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Searching Japanese text does not work RRS feed

  • Question

  • I have a user table that stores names in English and Japanese. The web application layers use the following technologies

    ASP.Net <----> EF 4 <----> SQL Server 2008

    EF4 does not to return any data when searching for Japanese names. Stored procedures are being employed for data retrieval operations. All the stored procedure parameters are of nvarchar type and the data is stored in the tables as nvarchar type as well.

    Thursday, June 7, 2012 11:25 PM

Answers

  • There could be a flaw inside the edmx definition about nvarchar and varchar.

    How we can verify is, firstly make sure your stored procedure in SQL is accepting input parameter as nvarchar.

    Then try to remove all the function definition and stored procedure from edmx and update edmx again to include the stored procedure and function.

    Or you know what you are doing mode....

    Right click edmx >> Open with >> choose XML editor, then look for stored procedure name in function tag and check the parameter type there.

    <Function Name="Your SP Name" ... ... ... >
    <Parameter Name="Para Name" Type="nvarchar" Mode="In" />
    </Function>

    • Marked as answer by CavemansIgloo Tuesday, June 12, 2012 6:11 AM
    Saturday, June 9, 2012 9:54 AM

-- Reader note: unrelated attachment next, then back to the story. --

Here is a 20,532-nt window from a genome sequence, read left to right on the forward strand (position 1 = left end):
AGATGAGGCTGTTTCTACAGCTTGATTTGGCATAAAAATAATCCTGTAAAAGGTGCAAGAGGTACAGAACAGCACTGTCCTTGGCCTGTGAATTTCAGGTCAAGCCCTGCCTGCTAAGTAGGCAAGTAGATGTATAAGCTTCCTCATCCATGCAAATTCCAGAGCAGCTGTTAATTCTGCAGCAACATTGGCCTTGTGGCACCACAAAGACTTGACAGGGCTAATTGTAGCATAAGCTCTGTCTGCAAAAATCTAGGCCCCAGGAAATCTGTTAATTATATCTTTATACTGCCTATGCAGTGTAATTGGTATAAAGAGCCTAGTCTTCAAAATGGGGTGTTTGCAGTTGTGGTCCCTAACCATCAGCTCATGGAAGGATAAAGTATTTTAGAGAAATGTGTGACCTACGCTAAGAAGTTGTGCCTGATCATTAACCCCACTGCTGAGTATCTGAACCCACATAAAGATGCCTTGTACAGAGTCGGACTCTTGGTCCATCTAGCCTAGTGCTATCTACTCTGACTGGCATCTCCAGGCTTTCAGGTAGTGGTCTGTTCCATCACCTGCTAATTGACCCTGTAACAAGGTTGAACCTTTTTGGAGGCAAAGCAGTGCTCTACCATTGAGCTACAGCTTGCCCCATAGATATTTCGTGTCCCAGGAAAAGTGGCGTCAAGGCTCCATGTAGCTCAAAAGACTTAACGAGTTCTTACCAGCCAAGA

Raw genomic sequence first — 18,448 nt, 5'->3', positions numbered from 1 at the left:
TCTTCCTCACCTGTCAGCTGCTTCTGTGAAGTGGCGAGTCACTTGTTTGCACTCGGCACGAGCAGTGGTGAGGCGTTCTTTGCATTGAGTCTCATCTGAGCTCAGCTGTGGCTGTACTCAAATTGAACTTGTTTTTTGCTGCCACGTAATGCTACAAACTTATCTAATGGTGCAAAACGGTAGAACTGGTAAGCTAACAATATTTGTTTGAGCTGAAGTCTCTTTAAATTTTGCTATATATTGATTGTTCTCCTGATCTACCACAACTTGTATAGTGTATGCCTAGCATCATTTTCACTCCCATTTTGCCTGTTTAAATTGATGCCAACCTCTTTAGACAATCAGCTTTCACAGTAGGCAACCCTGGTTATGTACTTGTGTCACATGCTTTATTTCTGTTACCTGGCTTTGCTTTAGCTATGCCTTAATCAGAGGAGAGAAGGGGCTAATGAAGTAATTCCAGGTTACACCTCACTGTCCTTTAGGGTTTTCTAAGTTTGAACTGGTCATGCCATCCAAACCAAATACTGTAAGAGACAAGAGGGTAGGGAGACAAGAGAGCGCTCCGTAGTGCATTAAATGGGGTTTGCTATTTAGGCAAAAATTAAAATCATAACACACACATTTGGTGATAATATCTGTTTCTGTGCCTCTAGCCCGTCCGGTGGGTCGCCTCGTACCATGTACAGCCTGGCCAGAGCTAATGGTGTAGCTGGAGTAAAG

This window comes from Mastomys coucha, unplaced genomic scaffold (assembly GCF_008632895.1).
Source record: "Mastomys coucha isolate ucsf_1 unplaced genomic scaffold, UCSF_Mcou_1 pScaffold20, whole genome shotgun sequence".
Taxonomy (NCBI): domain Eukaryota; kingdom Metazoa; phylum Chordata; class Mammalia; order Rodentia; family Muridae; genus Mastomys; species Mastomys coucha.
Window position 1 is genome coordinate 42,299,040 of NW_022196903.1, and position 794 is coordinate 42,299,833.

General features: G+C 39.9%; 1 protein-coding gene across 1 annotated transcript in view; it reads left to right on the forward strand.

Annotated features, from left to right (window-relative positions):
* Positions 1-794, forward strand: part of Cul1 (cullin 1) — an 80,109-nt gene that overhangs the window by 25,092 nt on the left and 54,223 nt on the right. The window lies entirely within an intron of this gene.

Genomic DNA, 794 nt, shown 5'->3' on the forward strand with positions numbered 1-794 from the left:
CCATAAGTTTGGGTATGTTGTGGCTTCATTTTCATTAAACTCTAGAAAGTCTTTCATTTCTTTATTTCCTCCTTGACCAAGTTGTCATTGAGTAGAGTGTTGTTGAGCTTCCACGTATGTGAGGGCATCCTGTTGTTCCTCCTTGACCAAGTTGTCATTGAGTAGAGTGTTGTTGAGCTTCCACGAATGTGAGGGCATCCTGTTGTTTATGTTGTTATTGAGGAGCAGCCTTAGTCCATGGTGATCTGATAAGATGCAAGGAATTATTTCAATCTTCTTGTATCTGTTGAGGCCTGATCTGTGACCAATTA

All replies

  • Have you tested running these stored procedures with the correct parameter directly in SSMS first? Does it work there?

    Have you captured the exact command sent by your application to SQL Server using SQL Server Profiler?


    For every expert, there is an equal and opposite expert. - Becker's Law


    My blog

    Thursday, June 7, 2012 11:34 PM
  • Stored procedures work fine in SSMS

    exec sp_search_user N'Japanese text', N'Japanese Text'

    <<<< Have you captured the exact command sent by your application to SQL Server using SQL Server Profiler? >>>>

    I will try this next.

    Thanks,

    Thursday, June 7, 2012 11:38 PM
  • I suspect that you're calling the parameter as varchar (not nvarchar) from your application. Check if N' is present in the command.

    For every expert, there is an equal and opposite expert. - Becker's Law


    My blog

    Thursday, June 7, 2012 11:41 PM
  • Yes you can capture the  exact command sent by your application to SQL Server using SQL Server Profiler


    With Thanks and Regards
    Sambath Raj.C
    click "Proposed As Answer by" if this post solves your problem or "Vote As Helpful" if a post has been useful to you

    Friday, June 8, 2012 12:26 AM
  • Couple of things to make sure that non-english text are safe with MSSQL

    • column datatype as NVARCHAR
    • insert into database with proper unicode entry [the insert ASP.Net page should use UTF-8 encoding]
    • use N' with query text

    Thanks,

    Friday, June 8, 2012 2:43 AM
  • Here is what I got from SQL Profiler:

    exec sp_search_user '??', '??'

    the Japanese text got replaced with ??

    Adding the following @ Page directive had no impact on the outcome:

    <%@ Page RequestEncoding="utf-8" ResponseEncoding="utf-8" %>
    
    Friday, June 8, 2012 3:52 PM
  • You need to dig deeper in the code now and find out why it's not using named parameters, for example. BTW, sp_search is a bad name for a stored procedure as sp_ prefix is reserved for the system stored procedures. spSearch is a better name.

    For every expert, there is an equal and opposite expert. - Becker's Law


    My blog

    Friday, June 8, 2012 4:03 PM
  • The SQL that I have posted above is generated by EF4. The stored procedure is called from a function import.